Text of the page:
Directly across from Judy's Tire Barn ("used tires $11 and down"), on the southeast corner of Buchanan and D.B. Todd, a liquor store sits diagonally so as to face both streets. Even on rainy days it gathers a certain local crowd, mostly men. I'm standing in the drizzle at Judy's, hands in pockets so I won't seem to be supervising with crossed arms, and leaning to hear over the sound of wet traffic the guy who is removing the lugnuts of the left front tire with an air impact wrench.
"I tell them to let him alone, don't pay attention. He gets drunk, comes over here talking smack. Let him alone, nothing he can do but talk. See, he's mad at us because we are working and getting our hands all dirty and black."
I'd seen the guy cross the street, with a somewhat abstracted air, then cross the lot half-skipping around the piled-up tires in front of the building and go in the door here at Judy's. I'd thought he was another employee reporting back to work after lunch. He was kidding with the men, saying things I couldn't hear, but then apparently he struck a nerve. Suddenly in the doorway fists were flying. Then he and this other guy were in a lock, and the other guy clipped him on the cheek and on the back of his head a couple of times before three other employees pulled them apart and sent the drunk back across the street.
"And to think," I said to the man changing my tire, "that I was going to put this off until tomorrow."
I've been coming here for 15 years or more. Judy, a pleasant-looking and authoritative middle-aged white lady, used to run it herself. The office in front is windowed straight across on two adjoining sides, and she used to sit in the front corner on the other end from the door and give instructions and write receipts. She was a planet the tire mechanics revolved around like moons. Her place has been taken by a big white guy who exacts obedience but not affection. He runs the ship as tight as he can and keeps a sharp eye out.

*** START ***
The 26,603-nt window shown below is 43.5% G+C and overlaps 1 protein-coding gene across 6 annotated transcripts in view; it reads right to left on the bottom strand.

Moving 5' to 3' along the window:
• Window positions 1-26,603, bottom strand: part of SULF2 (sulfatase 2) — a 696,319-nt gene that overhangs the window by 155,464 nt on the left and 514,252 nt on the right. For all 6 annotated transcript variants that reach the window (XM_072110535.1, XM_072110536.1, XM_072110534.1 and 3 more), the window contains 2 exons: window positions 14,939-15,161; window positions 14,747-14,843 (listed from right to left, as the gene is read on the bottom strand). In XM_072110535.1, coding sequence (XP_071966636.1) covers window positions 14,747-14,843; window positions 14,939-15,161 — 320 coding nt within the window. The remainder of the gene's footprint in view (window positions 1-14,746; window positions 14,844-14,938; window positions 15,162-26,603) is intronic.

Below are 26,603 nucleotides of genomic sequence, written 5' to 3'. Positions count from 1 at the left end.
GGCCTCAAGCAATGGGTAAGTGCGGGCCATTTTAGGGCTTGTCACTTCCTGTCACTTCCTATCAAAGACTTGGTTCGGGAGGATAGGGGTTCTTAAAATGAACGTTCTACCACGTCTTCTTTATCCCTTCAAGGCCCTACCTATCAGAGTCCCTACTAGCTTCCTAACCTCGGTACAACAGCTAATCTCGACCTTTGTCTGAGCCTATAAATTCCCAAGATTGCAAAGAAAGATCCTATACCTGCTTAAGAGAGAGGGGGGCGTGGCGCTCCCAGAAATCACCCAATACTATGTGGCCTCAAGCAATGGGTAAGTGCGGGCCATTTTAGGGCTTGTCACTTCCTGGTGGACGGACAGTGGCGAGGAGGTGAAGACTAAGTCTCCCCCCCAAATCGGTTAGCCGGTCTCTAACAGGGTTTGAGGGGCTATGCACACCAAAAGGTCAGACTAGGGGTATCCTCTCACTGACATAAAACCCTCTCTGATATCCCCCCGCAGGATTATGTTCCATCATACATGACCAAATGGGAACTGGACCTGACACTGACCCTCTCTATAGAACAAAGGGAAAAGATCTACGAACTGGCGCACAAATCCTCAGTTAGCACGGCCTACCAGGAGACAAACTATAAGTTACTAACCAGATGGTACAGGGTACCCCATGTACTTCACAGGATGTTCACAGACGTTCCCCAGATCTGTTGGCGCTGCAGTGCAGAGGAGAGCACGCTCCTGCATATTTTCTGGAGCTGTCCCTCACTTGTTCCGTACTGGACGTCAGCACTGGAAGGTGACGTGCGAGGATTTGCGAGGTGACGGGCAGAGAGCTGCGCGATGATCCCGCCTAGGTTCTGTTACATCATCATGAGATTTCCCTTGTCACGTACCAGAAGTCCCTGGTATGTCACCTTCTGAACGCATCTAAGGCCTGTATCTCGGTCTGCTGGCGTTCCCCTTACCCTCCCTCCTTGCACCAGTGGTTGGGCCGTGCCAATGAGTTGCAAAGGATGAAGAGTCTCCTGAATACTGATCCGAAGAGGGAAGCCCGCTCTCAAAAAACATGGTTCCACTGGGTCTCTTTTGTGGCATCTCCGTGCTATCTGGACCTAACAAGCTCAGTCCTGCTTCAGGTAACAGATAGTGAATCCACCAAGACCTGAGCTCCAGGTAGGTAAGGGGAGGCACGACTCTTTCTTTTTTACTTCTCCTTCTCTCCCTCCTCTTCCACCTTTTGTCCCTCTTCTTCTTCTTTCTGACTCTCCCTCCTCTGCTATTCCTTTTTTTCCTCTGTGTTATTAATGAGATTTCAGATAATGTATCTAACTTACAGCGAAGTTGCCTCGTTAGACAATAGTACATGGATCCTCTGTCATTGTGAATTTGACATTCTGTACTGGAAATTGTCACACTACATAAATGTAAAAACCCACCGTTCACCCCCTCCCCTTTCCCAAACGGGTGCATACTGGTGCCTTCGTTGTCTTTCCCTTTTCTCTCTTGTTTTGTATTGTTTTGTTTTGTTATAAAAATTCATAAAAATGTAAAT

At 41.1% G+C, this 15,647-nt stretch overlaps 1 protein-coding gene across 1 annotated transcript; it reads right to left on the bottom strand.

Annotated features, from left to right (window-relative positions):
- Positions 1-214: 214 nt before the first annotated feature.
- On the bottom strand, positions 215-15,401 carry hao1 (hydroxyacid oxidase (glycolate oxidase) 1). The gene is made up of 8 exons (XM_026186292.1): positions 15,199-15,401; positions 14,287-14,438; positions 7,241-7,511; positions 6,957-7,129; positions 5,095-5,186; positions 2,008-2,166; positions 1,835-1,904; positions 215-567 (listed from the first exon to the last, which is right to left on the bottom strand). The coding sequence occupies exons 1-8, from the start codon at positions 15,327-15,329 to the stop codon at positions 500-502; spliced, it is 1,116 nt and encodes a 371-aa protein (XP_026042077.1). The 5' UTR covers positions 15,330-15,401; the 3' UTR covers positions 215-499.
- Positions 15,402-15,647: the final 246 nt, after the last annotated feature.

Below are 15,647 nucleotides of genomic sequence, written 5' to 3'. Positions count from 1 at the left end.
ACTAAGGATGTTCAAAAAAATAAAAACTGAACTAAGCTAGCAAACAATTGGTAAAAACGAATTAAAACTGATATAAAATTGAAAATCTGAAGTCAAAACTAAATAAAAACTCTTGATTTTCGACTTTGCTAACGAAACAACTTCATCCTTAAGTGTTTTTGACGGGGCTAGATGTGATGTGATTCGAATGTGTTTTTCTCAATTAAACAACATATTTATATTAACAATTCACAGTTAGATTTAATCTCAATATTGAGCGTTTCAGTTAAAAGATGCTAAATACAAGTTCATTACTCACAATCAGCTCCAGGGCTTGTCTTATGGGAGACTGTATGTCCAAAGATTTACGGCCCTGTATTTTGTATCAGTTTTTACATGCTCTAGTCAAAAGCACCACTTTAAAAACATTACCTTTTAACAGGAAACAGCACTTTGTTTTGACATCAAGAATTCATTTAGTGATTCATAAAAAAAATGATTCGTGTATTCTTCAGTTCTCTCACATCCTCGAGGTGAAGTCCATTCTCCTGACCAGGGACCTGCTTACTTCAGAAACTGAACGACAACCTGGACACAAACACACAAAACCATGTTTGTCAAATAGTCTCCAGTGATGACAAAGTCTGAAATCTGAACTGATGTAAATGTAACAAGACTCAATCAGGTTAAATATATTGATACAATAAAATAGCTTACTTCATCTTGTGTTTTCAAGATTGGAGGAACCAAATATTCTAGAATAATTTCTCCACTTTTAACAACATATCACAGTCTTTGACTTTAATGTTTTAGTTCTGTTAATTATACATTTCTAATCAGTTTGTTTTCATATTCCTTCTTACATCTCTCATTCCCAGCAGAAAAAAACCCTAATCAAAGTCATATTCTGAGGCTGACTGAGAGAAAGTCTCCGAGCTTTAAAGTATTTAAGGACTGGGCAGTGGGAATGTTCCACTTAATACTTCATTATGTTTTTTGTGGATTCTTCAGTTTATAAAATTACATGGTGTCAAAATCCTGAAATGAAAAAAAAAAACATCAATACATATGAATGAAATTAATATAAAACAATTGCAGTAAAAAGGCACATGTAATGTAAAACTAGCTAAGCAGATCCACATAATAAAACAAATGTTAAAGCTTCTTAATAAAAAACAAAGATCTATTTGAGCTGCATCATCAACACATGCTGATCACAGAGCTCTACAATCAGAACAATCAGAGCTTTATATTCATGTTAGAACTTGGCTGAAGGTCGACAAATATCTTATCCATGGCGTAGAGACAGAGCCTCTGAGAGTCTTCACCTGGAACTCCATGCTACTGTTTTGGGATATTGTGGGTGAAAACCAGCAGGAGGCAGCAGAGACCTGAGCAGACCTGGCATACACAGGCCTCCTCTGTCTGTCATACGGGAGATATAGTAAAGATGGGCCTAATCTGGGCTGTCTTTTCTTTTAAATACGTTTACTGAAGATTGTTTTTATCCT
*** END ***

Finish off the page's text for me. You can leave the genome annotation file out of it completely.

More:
The man changing my tire tells me his name is Darrell. "I won't tell you what they call me," he says, "because you won't remember it."
"Oh?" I say. "What is it?"
"It's my nickname here. They call me 'Kryptonite'."
"Like with Superman."
As a customer I am a kind of cordial stranger who shows his face maybe once or twice a year, so I feel I should probably call him Darrell and not Kryptonite. Darrell's right hand looks weak and twisted with arthritis. Or maybe there is some violence in his past. The way he uses his hand to pound the hubcap back on suggests it is a past injury maybe, and not ongoing pain, that has done this. Still, he is no younger than I am, and neither of us is stronger than Superman. He is anything but Kryptonite.
While I've watched him work it has occurred to me that the reason I have to replace the left front tire more often than the others is that I am heavy and rarely have passengers. I never rotate my tires and am always sitting on that tire when I drive.
The drunk guy has rejoined his colleagues in front of the liquor store, still in the drizzle. They talk to him and look this direction in a challenging way. They are egging him on. It's a game. If he gets beat up, that's entertainment. He crosses the street again in a not quite straight line. In the face he looks not more than thirty, but his bearing suggests a seasoned alcoholic. His shoulders don't line up. His eyes seem focused more on what he feels than on what he sees.
Darrell says to the other mechanics, "Let him alone. Don't pay him any attention."
It is easy to be wise. All you have to do is stand back and take a long view. What is hard is standing back and taking a long view. For a few, the injuries from being unwise add up to wisdom, but those you share your wisdom with will rarely pay attention to it. When you turn out to be right, they will think you can see around corners.
On the drunk's second attempt the other mechanics ignore him. They block the doorway so he can't get inside, but they don't say anything. Eventually he leaves.
I have paid and am leaving too. I say to Darrell, "Do you want an umbrella? I have an extra one I don't need."
He says, "Yeah, thanks." I give him the better one because I don't want him to think I am giving him something I would otherwise be throwing away.
As I am backing my car out the big white guy comes running and saying, "Sir! Sir!"
I roll down my window. "Did he bum this from you?" he asks. DarrellKryptoniteis behind him saying, "No, he offered it." I say, "He didn't bum it. I had two and thought he needed one when I saw him out here in the rain." I show him the one I have left.
"You sure he didn't bum it?"
"He didn't bum it," I say, knowing I wouldn't admit it if he had. The boss probably knows that too. Denied self-satisfaction, I leave a cloud of suspicion over Kryptonite and drive across the street to Ed's Fish, where the lady at the drive-through calls me "darling" when she hands me my order.